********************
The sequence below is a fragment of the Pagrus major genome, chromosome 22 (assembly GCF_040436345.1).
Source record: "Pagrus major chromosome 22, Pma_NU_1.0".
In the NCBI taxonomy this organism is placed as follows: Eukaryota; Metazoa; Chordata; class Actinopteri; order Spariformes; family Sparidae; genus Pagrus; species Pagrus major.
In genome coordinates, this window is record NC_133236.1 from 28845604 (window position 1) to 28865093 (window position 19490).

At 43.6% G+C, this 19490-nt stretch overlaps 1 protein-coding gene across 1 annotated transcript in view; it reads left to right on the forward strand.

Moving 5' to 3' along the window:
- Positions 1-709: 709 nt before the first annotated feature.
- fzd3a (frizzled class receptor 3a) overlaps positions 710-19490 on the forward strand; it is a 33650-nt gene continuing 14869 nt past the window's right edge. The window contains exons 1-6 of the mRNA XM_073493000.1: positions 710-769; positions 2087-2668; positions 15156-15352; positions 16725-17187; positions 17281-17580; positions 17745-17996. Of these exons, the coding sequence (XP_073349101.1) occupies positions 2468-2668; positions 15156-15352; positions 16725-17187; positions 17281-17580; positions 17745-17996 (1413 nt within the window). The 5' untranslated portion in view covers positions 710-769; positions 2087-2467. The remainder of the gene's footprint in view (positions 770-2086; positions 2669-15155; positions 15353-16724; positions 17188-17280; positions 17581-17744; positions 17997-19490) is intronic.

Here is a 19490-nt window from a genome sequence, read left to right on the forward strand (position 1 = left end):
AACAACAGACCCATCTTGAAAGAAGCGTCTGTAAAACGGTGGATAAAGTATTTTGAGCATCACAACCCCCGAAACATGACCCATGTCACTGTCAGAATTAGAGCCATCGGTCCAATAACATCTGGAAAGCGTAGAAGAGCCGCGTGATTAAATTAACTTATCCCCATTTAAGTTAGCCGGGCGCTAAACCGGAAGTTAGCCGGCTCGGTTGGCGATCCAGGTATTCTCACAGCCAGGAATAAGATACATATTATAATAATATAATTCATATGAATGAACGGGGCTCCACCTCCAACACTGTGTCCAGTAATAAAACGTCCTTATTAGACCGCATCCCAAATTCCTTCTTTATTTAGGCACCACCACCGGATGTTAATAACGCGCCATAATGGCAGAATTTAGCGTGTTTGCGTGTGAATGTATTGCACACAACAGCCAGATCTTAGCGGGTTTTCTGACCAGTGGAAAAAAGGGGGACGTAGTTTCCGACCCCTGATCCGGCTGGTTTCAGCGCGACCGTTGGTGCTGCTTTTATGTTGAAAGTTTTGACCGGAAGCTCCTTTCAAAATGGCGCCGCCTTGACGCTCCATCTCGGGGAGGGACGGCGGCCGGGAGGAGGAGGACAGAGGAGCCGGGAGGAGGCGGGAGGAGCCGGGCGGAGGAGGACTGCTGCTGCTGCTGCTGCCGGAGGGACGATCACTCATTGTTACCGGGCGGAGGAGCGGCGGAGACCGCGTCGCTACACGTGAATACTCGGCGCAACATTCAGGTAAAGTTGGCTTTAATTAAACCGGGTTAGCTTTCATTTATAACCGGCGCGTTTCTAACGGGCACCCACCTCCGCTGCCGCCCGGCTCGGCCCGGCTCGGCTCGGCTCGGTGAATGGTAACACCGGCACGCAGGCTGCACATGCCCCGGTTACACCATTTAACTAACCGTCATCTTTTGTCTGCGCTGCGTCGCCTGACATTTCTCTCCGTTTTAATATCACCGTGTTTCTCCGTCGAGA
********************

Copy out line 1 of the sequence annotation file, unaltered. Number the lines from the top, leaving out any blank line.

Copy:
The sequence below is a fragment of the Pagrus major genome, chromosome 22 (assembly GCF_040436345.1).